1. Mulgan
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    Mulgan Active Member

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    Do you think you read more than you write?

    Discussion in 'The Lounge' started by Mulgan, Nov 12, 2009.

    Which takes more of your time:
    Reading?
    Writing?

    Do you have a happy balance?
    How does one affect the other for you?
     
  2. breakingwave
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    breakingwave Member

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    Good question, I do read much more than I write but I am trying to be brave enough to make it more of a balance. I think it takes a lot of courage to take the risk to put yourself out there and expose your perspective no matter what the subject, and much easier to read some incredible creative stuff.
     
  3. Mulgan
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    Mulgan Active Member

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    Interesting. Personally I like reading and have done a lot more of this, but it doesn't fill me with the same thrill as writing.
    Not that anyone asked me..but I asked anyone so why not.. :)
     
  4. ChimmyBear
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    ChimmyBear Contributing Member Contributor

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    I write more than I read, though I do read quite a bit. I wish I could read more often but time is always pushing me to do other things which consume me.

    Reading often keeps my creative edge sharp and I find that my desire to write is stronger.
     
  5. arron89
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    arron89 Banned

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    I read so much more than I write. Like ten to one. Twenty to one in some periods, probably. I haven't been in a very writey mood lately...hopefully that will change over the holidays...
     
  6. Leaka
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    Leaka Creative Mettle

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    I write more then I read.
    I'm not sure why.
     
  7. 67Kangaroos
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    67Kangaroos Contributing Member

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    generally, read more.

    when in school, while i do read significantly more words than i write, but i spend about equal time on the writing as the reading (because i'm really slow... but also because i read 30 books and 40-60 scholarly articles for my 5 25-page papers this semester...)

    and also, NaNoWri month i write significantly more :D... well, i sit in front my computer with Word open... :p
     
  8. hiddennovelist
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    hiddennovelist Contributing Member Contributor

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    I probably don't spend much more time reading than I do writing, but I read a lot quicker than I write, so ultimately, I read more than I write.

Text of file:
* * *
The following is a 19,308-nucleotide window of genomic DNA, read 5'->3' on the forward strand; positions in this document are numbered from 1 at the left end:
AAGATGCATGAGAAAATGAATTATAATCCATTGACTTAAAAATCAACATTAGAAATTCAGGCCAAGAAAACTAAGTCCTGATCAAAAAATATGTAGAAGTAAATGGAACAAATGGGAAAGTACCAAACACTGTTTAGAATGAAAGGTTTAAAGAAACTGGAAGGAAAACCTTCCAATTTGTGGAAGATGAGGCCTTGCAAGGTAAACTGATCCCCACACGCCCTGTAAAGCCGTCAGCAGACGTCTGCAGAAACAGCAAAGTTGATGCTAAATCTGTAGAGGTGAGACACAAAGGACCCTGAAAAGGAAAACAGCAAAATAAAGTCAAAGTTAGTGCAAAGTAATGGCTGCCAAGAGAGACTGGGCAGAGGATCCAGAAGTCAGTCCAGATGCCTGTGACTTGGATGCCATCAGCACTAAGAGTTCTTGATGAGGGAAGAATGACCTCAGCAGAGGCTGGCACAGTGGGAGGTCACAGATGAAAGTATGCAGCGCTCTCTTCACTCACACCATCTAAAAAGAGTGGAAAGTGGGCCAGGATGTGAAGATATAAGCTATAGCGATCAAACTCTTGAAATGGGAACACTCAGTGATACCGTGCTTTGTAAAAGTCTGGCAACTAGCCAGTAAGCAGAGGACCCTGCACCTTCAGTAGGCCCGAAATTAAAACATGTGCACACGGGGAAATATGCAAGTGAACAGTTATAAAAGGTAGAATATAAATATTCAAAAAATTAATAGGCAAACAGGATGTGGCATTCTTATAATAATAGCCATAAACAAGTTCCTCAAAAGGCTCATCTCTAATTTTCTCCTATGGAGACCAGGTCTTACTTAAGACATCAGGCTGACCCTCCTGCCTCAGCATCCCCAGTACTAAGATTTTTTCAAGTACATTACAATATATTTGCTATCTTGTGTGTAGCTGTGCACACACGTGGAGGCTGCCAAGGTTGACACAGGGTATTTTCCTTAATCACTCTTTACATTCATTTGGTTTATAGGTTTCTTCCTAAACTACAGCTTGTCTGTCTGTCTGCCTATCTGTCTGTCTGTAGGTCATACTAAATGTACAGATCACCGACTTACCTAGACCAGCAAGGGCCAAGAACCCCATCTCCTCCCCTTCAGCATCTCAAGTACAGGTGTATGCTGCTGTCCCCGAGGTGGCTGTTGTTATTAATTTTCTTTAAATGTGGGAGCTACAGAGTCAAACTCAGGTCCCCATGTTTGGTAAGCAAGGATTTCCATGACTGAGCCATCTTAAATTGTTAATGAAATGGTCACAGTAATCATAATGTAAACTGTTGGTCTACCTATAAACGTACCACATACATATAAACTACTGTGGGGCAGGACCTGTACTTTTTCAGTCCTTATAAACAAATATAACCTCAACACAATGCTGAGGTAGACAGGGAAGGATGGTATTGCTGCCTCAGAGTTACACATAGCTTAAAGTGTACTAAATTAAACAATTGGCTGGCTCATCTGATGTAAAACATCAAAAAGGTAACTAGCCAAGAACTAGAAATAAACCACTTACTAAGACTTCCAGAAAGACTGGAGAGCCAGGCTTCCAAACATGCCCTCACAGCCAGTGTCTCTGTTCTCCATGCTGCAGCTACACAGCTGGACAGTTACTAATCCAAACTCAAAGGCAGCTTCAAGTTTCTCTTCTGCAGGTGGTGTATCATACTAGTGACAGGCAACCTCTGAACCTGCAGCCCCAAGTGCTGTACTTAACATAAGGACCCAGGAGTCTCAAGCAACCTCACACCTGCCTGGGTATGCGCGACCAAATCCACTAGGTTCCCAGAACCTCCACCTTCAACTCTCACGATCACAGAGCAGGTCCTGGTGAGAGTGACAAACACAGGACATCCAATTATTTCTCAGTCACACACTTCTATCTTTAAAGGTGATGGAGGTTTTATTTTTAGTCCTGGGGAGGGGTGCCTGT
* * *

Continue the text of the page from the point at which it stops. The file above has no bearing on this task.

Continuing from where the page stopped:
9. DragonGrim
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    DragonGrim Contributing Member

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    if it comes to time spent on each, then I think it might be about even. Word count: reading... hands down.
     
  10. bruce
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    bruce Active Member

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    Writing.

    I'll read when there is a need to research some background facts for my novel or when I want to see how other writers handle certain fiction writing problems.
     
  11. DownUnder
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    DownUnder Contributing Member

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    I tend to read more than write.
     
  12. LucyP
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    LucyP Member

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    I read considerably more than I write. Until recently, that is. I am getting a lot more in my head that needs putting to paper so I think the disparity between the two is closing slowly.
     
  13. Dante Dases
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    Dante Dases Contributing Member Contributor

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    Read more than write, and it's always been like that. During term time in particular I tend to spend more of my time immersed reading than I do focused on writing, although I do keep the latter ticking over.

    Of late ideas have been flowing, though, so we'll see how I progress on those. I have 3 good ideas to get me going over Christmas, so that might tip the balance for a while at least.
     
  14. Kas
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    Kas Contributing Member

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    I read much more than I write, for good reason. I have no desire whatsoever to balance them, since I do plan to be published some day. . . and I can't learn a whole lot about writing from myself. To "balance" the two, I believe, without fully mastering all essentials--which occurs in your mind, through understanding and not through your fingers--would be a waste of time.

    I think you would become a much better writer if you wrote only a short piece once per month, but spent most of your free time reading books and grammar guides and browsing helpful sites like this one, than if you wrote every day and made little effort to actually learn anything.

    My skills have improved astronomically with the method I've developed.
     
  15. Snail
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    Snail New Member

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    I read more. I want to write more, but it takes so much more concentration, so it is easier to read. I do find reading inspires me to write, especially when I read a particularly bad book as it gives me more confidence. Reading great books can make me feel disheartened though at times.
     
  16. Mulgan